Â There’s a good reason that a lot of teams with Andrew McCutchen and Mike Trout are in first place right now. McCutchen and Trout are both in the middle of career years and they have sky high BABIPs. BABIP can be phenomenalÂ when you’re on the right side of it. Batting averages tend to rise when ground balls find their way through the infield and hitters take fantasy GMs to glory and victory in fantasy leagues. We’re about to take a long hard look at some of the luckiest S.O.B.s in fantasy baseball. These guys have their teams flying almost as high as their BABIP is right now. Some are legit and should continue to stay that high and others are stay aways either for this year or next in this week’s leaders edition of Leaders and Laggards.
|1. Andrew McCutchen||.423|
|2. Joey Votto||.398|
|3. Mike Trout||.397|
|4. Austin Jackson||.396|
|5. Melky Cabrera||.386|
|6. David Freese||.375|
|7. Carlos Gonzalez||.375|
|8. Dexter Fowler||.372|
|9. David Wright||.369|
|10. Joe Mauer||.366|
Andrew McCutchenâ€™s BABIP is almost 100 points over his career average. He possesses elite speed and owns a 1.39 GB:FB ratio, so he is capable of maintaining a higher than average BABIP. His career high 23.4% LD % also plays a role in McCutchenâ€™s ridiculous BABIP. The problem is that anything over .400 is unsustainable, even for a hitter like The Dread Pirate. Heâ€™s in the middle of a career year and thereâ€™s a good chance that itâ€™s too late to sell high. McCutchen owners are best served riding this one out and staying away next year. Regression is coming and there might be some very disappointed fantasy GMs who spent a high pick on McCutchen in 2013.
Weâ€™ve seen Joey Votto post BABIPs over .360 and .370 before. Votto has a 30.2% LD % for 2012 and a 24.6% career rate. He hits a lot of line drives and they help him maintain a higher than average BABIP. Heâ€™s one guy that regression simply doesnâ€™t affect as much as most.
Mike Trout is very hard to evaluate with advanced metrics because we simply donâ€™t have enough of a track record to look back on. Itâ€™s hard to know whatâ€™s luck and whatâ€™s skill without a larger sample size. He has elite speed, a 24.3% LD % and a 1.18 GB:FB ratio. He also has a high contact %(89.7%) and solid strike zone knowledge(27.3% o-swing %). The .397 BABIP looks high, but he also appears to have the skills to post a higher than average BABIP. Heâ€™s another guy that fantasy owners just need to hang on to and enjoy the ride. He looks like a guy who is going to help a lot of fantasy GMs win championships this year.
Austin Jackson appears determined to have a sky high BABIP. His current .396 BABIP isnâ€™t that far off his career mark of .375. AJAX has a 1.33 GB:FB ratio, solid speed and a 20.3% LD %. All three of those work in concert to maintain a higher than average BABIP. Whatâ€™s made AJAX useful in fantasy baseball is that heâ€™s improved his plate discipline. His 12.6% BB% is a career high. Heâ€™s cut his K% from 27.1% last year to 21.6% this year. His improved plate discipline is even reflected in his swing metrics. His 21.7% o-swing % and his 8.6% swinging strike % are both career lows. It would be nice to see him get the green light on the basepaths more often, but AJAX has turned into a legitimate option in fantasy baseball.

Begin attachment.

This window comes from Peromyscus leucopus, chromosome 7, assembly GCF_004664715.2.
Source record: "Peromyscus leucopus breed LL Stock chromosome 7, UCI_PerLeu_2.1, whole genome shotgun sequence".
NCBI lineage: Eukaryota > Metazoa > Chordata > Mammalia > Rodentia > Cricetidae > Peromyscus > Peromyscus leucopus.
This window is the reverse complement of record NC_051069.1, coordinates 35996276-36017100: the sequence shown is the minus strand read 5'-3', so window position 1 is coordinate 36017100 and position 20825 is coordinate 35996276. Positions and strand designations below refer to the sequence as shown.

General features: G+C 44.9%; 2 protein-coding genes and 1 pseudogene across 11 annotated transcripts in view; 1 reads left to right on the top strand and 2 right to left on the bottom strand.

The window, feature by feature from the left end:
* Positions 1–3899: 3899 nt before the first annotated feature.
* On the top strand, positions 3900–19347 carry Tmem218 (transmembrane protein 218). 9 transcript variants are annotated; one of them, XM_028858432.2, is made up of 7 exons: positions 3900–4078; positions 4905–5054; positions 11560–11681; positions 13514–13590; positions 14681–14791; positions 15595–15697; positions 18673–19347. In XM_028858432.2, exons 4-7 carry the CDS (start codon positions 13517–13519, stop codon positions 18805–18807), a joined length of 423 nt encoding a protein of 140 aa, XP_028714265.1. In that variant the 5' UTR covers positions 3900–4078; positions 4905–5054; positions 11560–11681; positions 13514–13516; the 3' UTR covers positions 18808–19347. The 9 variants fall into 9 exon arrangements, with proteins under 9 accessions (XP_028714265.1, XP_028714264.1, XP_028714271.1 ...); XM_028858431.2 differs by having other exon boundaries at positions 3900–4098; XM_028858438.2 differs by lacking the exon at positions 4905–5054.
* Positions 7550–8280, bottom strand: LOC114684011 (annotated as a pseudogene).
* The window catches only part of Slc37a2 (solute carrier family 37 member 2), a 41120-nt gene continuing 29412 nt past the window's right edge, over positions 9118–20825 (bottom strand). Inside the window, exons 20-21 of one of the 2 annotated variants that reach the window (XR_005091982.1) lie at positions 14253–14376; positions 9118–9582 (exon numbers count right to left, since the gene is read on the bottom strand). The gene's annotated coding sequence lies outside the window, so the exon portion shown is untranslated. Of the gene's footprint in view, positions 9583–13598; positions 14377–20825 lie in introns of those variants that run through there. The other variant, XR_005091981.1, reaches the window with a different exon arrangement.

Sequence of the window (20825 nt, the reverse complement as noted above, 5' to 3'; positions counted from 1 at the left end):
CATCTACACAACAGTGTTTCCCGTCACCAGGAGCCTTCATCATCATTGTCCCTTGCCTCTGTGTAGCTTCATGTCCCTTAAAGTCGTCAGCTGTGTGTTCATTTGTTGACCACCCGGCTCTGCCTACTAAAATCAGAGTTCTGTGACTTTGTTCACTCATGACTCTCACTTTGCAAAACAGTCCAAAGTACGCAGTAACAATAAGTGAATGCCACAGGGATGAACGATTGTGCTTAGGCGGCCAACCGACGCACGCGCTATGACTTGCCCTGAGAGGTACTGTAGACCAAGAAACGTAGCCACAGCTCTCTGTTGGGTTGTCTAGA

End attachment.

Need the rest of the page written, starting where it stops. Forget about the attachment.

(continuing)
Melky Cabreraâ€™s BABIP is almost 80 points over his career average. Cabrera will show up on a lot of bust lists next year and itâ€™s completely justified. Cabrera has basically given up on hitting the ball in the air. Heâ€™s rocking a 2.08 GB:FB ratio with a 22.4% LD%. Thatâ€™s all well and good when those grounders are finding holes, but whatâ€™s going to happen when they find gloves? Cabrera is another guy who will disappoint a lot of people in 2013.
David Freeseâ€™ .375 BABIP in 2012 isnâ€™t that far off his .369 career average. Freese is the same guy heâ€™s been for the last three years. Heâ€™s playing almost exactly to his career averages. He doesnâ€™t have much speed, but he seems to go out of his way not to hit fly balls(1.85 career GB:FB ratio). He would be a legit 25-homer guy if he ever tried to put the ball in the air more regularly.
Carlos Gonzalez posting a high BABIP is something weâ€™ve seen before. CarGo is good when his BABIP is in the .320-.330 range, but he becomes a top ten player when that number gets above .370. Itâ€™s amazing what a little luck does for a guy. Thereâ€™s not a lot to evaluate here. CarGo has a solid LD%(22.1%), a GB:FB ratio over 1.00(1.54) and solid speed. He should be able to have a higher than average BABIP.
Dexter Fowler is one of the big surprises on this list. He still strikes out a ton(23.9% K%) and hits too many fly balls(35.1% FB%). Fowler owns a .347 career BABIP, so itâ€™s not absurd to think he can post a .372. Heâ€™s showing more power, but itâ€™s coming with a 15.4% HR:FB ratio. His career mark is only 6.4%. Heâ€™s also stopped stealing bases the way he did when he came up in 2009. 12 homers with 9 steals and a .294 average is a great way to finish somewhere in the middle of the standings.
Weâ€™ve seen David Wright do this before. His career average is .342. David Wright carrying a higher than average BABIP shouldnâ€™t surprise anyone. What is surprising is that he hasnâ€™t suffered any nagging injuries to sap his power/hitting ability.
Joe Mauer is posting a high BABIP with no power to speak of? Who could have called that? The $184 million dollar man has a .344 career BABIP. The problem for fantasy GMs is that heâ€™s given up on putting balls in the air. Heâ€™s maintained his high LD %(24.0% this year), but his 2.61 BABIP will hurt more than help. Thatâ€™s a lot of balls on the ground and a lot of outs. 2009 is getting further and further in the rearview mirror and it’s become clear that Mauerâ€™s days of double digit homers are gone.